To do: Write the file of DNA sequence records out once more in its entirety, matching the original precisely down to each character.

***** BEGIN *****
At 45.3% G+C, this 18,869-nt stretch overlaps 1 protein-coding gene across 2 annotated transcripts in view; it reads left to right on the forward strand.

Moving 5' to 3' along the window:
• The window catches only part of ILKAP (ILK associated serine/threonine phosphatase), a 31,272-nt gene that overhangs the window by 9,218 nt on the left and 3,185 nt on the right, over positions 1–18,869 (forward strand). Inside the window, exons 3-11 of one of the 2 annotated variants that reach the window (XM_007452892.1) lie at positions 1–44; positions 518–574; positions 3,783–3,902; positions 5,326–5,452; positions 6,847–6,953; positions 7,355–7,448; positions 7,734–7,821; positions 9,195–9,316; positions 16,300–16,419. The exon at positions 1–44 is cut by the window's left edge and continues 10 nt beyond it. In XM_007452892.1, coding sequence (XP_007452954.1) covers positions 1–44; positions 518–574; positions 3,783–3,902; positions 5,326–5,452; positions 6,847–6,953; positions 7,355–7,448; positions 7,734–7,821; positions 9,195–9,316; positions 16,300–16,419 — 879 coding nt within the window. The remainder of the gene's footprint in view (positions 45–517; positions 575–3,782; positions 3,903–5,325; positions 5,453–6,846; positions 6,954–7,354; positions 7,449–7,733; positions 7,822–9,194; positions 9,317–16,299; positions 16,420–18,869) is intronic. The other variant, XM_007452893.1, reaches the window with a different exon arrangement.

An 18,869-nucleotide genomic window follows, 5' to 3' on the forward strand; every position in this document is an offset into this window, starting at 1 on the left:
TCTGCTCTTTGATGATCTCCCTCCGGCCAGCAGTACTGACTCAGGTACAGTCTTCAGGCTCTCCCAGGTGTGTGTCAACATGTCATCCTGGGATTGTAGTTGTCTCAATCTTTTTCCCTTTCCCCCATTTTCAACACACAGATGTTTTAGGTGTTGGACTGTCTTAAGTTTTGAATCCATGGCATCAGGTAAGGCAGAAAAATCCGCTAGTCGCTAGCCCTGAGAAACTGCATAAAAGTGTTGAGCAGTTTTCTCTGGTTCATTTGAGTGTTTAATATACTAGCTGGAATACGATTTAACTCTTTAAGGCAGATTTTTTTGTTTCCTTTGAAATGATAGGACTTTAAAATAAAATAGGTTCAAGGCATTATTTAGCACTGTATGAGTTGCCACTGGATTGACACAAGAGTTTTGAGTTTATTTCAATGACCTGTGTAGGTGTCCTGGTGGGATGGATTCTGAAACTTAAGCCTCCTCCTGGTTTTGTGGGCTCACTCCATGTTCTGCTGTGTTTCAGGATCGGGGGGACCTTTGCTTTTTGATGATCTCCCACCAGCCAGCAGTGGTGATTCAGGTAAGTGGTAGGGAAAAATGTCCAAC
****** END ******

At 45.3% G+C, this 18,869-nt stretch overlaps 1 protein-coding gene across 2 annotated transcripts in view; it reads left to right on the forward strand.

Moving 5' to 3' along the window:
• The window catches only part of ILKAP (ILK associated serine/threonine phosphatase), a 31,272-nt gene that overhangs the window by 9,218 nt on the left and 3,185 nt on the right, over positions 1–18,869 (forward strand). Inside the window, exons 3-11 of one of the 2 annotated variants that reach the window (XM_007452892.1) lie at positions 1–44; positions 518–574; positions 3,783–3,902; positions 5,326–5,452; positions 6,847–6,953; positions 7,355–7,448; positions 7,734–7,821; positions 9,195–9,316; positions 16,300–16,419. The exon at positions 1–44 is cut by the window's left edge and continues 10 nt beyond it. In XM_007452892.1, coding sequence (XP_007452954.1) covers positions 1–44; positions 518–574; positions 3,783–3,902; positions 5,326–5,452; positions 6,847–6,953; positions 7,355–7,448; positions 7,734–7,821; positions 9,195–9,316; positions 16,300–16,419 — 879 coding nt within the window. The remainder of the gene's footprint in view (positions 45–517; positions 575–3,782; positions 3,903–5,325; positions 5,453–6,846; positions 6,954–7,354; positions 7,449–7,733; positions 7,822–9,194; positions 9,317–16,299; positions 16,420–18,869) is intronic. The other variant, XM_007452893.1, reaches the window with a different exon arrangement.

An 18,869-nucleotide genomic window follows, 5' to 3' on the forward strand; every position in this document is an offset into this window, starting at 1 on the left:
TCTGCTCTTTGATGATCTCCCTCCGGCCAGCAGTACTGACTCAGGTACAGTCTTCAGGCTCTCCCAGGTGTGTGTCAACATGTCATCCTGGGATTGTAGTTGTCTCAATCTTTTTCCCTTTCCCCCATTTTCAACACACAGATGTTTTAGGTGTTGGACTGTCTTAAGTTTTGAATCCATGGCATCAGGTAAGGCAGAAAAATCCGCTAGTCGCTAGCCCTGAGAAACTGCATAAAAGTGTTGAGCAGTTTTCTCTGGTTCATTTGAGTGTTTAATATACTAGCTGGAATACGATTTAACTCTTTAAGGCAGATTTTTTTGTTTCCTTTGAAATGATAGGACTTTAAAATAAAATAGGTTCAAGGCATTATTTAGCACTGTATGAGTTGCCACTGGATTGACACAAGAGTTTTGAGTTTATTTCAATGACCTGTGTAGGTGTCCTGGTGGGATGGATTCTGAAACTTAAGCCTCCTCCTGGTTTTGTGGGCTCACTCCATGTTCTGCTGTGTTTCAGGATCGGGGGGACCTTTGCTTTTTGATGATCTCCCACCAGCCAGCAGTGGTGATTCAGGTAAGTGGTAGGGAAAAATGTCCAAC